- The Emergence of Autonomy in Kant's Moral Philosophy ed. by Stefano Bacin and Oliver Sensen
Kant introduces autonomy in the Groundwork of the Metaphysics of Morals as "the characteristic of the will by which it is a law to itself" (GMS 4:440). Autonomy is Kant's solution to a puzzle about how to describe and account for moral obligation, which binds necessarily and cannot, [End Page 407] therefore, be derived from any independent desire or interest. But Kant's pithy description of autonomy raises more questions than it settles. How is self-legislation possible in the first place? How is autonomy related to the various imperatival statements of the moral law in the Groundwork? How can rational agents be motivated by their recognition of obligation in the absence of some other interest?
Though the title of the volume refers to the "emergence" of autonomy, the authors do not aim to reveal the moment at which Kant "discovered" autonomy (4). The volume sets itself the more philosophically interesting task of tracking the emergence of various components of autonomy. Though the contributors do not agree on every detail, the editors identify three such elements, and these recur through the volume and inform much of the discussion. Specifically, autonomy includes the claims that (a) "reason gives the content of the moral law," (b) "reason makes the law obligatory," and (c) "reason by itself can motivate an agent to comply with the moral law" (1).
The first four essays in the volume consider some of the predecessors to Kant's conception of autonomy and Kant's own reactions to them. Heiner Klemme focuses on the concept of obligation, and specifically on Kant's frustration that no adequate account of moral obligation had yet been given. Susan Meld Shell considers Kant's writings from the 1750s and 1760s with the aim of identifying which elements of Kantian autonomy were present early on and which had yet to develop. Stefano Bacin provides a nuanced discussion of Kant's reactions to theological and perfectionist theories, arguing that Kant's discussion of these is not principally an "argument by elimination" (59), but rather that Kant sees his view as a development of them. Finally, Georg Mohr discusses the development of Kant's views toward moral sense theories and provides a detailed picture of how Kant struggled with the question of moral motivation especially.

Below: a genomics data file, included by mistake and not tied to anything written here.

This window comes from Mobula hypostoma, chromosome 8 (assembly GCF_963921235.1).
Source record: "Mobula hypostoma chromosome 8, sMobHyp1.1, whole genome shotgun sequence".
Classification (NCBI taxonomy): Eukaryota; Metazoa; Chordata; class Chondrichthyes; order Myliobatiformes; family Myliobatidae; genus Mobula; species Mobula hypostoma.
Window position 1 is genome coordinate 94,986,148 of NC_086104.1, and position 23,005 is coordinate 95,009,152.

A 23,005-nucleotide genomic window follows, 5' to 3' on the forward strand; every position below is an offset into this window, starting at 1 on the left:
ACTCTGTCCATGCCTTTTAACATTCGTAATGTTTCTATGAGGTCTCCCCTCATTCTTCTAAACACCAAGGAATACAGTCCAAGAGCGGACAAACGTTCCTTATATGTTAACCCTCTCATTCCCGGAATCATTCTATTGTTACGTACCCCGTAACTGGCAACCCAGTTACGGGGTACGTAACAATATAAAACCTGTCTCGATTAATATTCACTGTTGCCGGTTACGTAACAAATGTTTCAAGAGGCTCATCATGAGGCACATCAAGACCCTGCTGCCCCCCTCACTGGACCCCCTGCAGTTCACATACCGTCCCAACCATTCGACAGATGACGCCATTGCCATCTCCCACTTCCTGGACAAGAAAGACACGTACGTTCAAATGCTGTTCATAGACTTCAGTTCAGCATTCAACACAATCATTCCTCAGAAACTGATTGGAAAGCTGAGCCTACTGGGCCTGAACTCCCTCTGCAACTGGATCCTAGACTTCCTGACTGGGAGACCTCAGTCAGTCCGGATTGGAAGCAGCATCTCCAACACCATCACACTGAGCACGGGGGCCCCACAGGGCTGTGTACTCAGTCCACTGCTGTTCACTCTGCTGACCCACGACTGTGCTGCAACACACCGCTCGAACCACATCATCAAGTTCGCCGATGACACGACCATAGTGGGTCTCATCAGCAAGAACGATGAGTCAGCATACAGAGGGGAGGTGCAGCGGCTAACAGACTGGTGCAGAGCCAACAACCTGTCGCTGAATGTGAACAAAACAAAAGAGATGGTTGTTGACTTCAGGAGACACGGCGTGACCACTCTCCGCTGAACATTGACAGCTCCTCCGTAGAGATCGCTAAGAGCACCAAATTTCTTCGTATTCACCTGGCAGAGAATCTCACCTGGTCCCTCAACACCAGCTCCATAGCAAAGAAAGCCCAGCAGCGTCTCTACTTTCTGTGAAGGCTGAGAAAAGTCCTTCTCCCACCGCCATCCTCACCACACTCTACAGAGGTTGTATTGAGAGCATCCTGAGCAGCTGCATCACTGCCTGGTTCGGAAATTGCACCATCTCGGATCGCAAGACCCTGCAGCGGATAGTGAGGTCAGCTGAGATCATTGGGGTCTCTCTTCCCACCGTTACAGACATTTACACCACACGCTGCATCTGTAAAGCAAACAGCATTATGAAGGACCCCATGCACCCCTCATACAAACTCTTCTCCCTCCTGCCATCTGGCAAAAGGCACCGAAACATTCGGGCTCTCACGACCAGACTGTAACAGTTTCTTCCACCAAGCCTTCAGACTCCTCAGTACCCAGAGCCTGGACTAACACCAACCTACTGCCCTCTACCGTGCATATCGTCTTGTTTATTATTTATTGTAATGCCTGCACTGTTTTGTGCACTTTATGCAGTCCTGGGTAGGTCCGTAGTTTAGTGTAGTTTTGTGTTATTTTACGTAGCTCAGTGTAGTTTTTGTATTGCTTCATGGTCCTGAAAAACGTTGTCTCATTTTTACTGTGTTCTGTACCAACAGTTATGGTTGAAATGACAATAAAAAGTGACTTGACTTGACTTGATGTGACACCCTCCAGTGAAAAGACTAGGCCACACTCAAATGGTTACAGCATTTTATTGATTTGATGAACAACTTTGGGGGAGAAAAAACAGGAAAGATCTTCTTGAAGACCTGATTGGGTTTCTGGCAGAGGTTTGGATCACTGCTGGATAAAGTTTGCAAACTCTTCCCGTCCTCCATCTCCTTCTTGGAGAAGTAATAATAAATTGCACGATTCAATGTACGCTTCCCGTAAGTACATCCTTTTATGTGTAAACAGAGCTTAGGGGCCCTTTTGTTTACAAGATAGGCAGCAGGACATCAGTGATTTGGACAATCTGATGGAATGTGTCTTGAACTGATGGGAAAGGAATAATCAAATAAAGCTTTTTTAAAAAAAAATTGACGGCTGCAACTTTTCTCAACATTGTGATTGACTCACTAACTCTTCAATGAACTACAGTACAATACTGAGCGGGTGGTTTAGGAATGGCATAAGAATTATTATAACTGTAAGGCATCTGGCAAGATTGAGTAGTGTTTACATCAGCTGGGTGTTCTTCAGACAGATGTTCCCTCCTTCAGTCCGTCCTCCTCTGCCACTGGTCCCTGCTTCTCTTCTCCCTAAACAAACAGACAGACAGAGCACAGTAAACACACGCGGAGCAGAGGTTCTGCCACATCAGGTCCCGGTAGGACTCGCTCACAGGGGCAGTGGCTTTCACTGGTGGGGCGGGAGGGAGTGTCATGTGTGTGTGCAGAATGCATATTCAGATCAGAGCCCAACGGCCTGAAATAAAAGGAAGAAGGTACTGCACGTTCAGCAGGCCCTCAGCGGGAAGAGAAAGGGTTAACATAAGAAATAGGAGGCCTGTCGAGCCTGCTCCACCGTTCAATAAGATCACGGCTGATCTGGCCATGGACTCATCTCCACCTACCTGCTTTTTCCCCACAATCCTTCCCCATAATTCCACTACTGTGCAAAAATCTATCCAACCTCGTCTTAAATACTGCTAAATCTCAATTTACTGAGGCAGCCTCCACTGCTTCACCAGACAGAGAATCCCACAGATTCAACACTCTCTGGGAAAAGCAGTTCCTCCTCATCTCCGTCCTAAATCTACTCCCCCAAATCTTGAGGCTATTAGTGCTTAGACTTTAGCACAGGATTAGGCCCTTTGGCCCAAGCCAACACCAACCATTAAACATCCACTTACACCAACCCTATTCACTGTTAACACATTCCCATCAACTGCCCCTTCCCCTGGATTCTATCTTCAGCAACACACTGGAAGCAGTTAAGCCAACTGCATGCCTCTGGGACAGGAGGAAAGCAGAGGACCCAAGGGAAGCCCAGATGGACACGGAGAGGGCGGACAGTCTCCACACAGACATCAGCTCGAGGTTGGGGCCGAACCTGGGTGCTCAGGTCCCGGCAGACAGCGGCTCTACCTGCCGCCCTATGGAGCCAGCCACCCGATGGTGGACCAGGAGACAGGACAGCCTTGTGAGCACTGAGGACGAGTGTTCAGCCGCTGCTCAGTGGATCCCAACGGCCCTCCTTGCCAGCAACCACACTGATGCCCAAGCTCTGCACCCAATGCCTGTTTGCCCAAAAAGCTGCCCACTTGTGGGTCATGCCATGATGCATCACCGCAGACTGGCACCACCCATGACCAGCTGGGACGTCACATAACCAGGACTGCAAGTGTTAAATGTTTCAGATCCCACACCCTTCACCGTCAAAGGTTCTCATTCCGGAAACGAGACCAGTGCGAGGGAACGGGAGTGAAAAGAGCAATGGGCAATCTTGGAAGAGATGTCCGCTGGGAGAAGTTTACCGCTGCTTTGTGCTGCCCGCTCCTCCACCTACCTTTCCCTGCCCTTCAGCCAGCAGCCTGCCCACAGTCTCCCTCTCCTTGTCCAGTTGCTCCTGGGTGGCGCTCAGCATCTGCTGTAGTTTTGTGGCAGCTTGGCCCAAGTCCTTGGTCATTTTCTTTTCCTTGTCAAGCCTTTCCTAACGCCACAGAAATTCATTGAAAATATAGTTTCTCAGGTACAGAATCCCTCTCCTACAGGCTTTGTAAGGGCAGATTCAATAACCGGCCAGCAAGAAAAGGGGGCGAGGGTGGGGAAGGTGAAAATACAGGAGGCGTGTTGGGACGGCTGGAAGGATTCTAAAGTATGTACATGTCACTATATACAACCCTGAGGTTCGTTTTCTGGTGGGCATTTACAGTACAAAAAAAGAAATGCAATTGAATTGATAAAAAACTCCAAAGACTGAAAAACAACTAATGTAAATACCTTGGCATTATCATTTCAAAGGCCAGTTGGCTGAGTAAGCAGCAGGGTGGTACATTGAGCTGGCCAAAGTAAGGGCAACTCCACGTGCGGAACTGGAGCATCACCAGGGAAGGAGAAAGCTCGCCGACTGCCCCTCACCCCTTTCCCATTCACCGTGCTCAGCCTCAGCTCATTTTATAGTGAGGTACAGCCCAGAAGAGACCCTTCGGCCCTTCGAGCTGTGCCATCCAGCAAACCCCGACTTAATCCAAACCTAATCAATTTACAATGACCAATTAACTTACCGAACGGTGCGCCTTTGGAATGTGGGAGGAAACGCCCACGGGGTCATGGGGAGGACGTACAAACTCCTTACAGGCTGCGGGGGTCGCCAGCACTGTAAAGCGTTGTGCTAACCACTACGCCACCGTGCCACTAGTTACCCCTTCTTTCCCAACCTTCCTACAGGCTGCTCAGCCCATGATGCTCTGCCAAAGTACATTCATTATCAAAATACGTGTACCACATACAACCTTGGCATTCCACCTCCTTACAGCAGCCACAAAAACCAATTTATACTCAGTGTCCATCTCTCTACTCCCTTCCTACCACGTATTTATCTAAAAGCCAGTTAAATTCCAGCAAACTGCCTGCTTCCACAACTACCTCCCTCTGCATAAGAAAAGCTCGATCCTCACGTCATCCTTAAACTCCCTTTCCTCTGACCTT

The next chapters consider the emergence and development of Kant's concept of autonomy in lectures and texts leading up to the publication of the Groundwork. Oliver Sensen studies the lectures on moral philosophy that Kant gave in the 1770s, and concludes that, by the middle of the decade, Kant had in place two of the three elements of autonomy mentioned above, reason giving content and making the law obligatory, but not the third, motivational, element. Jens Timmermann, in his chapter on Kant's discussion of the highest good in the Critique of Pure Reason, also presents Kant as grappling with the motivational question. Unlike Sensen, however, Timmermann denies that obligation and motivation can be decoupled: by ensuring reward for virtue in the Canon, God "makes the law obligatory by establishing the link between law and will" (110). Last in this section, Eric Watkins makes the case for parallels between Kant's theoretical project in the Prolegomena and the notion of autonomy in the Groundwork. In both the theoretical and practical contexts, "reason is a spontaneous faculty that is endowed with legislative authority" (140). This similarity underscores both the normativity of reason's lawgiving, as well as the unity of reason.
The next two chapters focus on the Naturrecht Feyerabend lectures that Kant gave just as he was sending the Groundwork to press. Marcus Willaschek focuses on the Introduction to the lectures, where the term first appears (141), with the aim of discovering how much of the Groundwork account of autonomy is present there. Interestingly, Willaschek argues that certain elements of the Groundwork account have yet to be developed—chief among these...